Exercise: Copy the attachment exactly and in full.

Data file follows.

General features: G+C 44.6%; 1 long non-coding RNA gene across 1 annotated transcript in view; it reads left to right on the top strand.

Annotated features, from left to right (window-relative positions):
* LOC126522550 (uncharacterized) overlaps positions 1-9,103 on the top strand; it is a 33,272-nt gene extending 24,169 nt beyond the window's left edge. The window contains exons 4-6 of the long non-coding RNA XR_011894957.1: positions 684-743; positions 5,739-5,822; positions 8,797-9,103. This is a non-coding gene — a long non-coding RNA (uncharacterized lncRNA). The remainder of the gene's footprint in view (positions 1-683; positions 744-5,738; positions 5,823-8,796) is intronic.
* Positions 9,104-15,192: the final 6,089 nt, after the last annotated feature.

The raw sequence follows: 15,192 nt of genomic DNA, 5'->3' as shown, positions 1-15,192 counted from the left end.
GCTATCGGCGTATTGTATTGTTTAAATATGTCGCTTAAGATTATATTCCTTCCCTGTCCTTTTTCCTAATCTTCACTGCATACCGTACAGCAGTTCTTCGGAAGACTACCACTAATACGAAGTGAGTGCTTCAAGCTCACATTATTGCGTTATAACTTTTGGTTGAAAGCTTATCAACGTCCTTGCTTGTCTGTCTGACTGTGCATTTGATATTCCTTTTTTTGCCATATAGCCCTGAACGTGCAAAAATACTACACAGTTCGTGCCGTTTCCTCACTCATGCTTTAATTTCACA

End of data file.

General features: G+C 44.6%; 1 long non-coding RNA gene across 1 annotated transcript in view; it reads left to right on the top strand.

Annotated features, from left to right (window-relative positions):
* LOC126522550 (uncharacterized) overlaps positions 1-9,103 on the top strand; it is a 33,272-nt gene extending 24,169 nt beyond the window's left edge. The window contains exons 4-6 of the long non-coding RNA XR_011894957.1: positions 684-743; positions 5,739-5,822; positions 8,797-9,103. This is a non-coding gene — a long non-coding RNA (uncharacterized lncRNA). The remainder of the gene's footprint in view (positions 1-683; positions 744-5,738; positions 5,823-8,796) is intronic.
* Positions 9,104-15,192: the final 6,089 nt, after the last annotated feature.

The raw sequence follows: 15,192 nt of genomic DNA, 5'->3' as shown, positions 1-15,192 counted from the left end.
GCTATCGGCGTATTGTATTGTTTAAATATGTCGCTTAAGATTATATTCCTTCCCTGTCCTTTTTCCTAATCTTCACTGCATACCGTACAGCAGTTCTTCGGAAGACTACCACTAATACGAAGTGAGTGCTTCAAGCTCACATTATTGCGTTATAACTTTTGGTTGAAAGCTTATCAACGTCCTTGCTTGTCTGTCTGACTGTGCATTTGATATTCCTTTTTTTGCCATATAGCCCTGAACGTGCAAAAATACTACACAGTTCGTGCCGTTTCCTCACTCATGCTTTAATTTCACA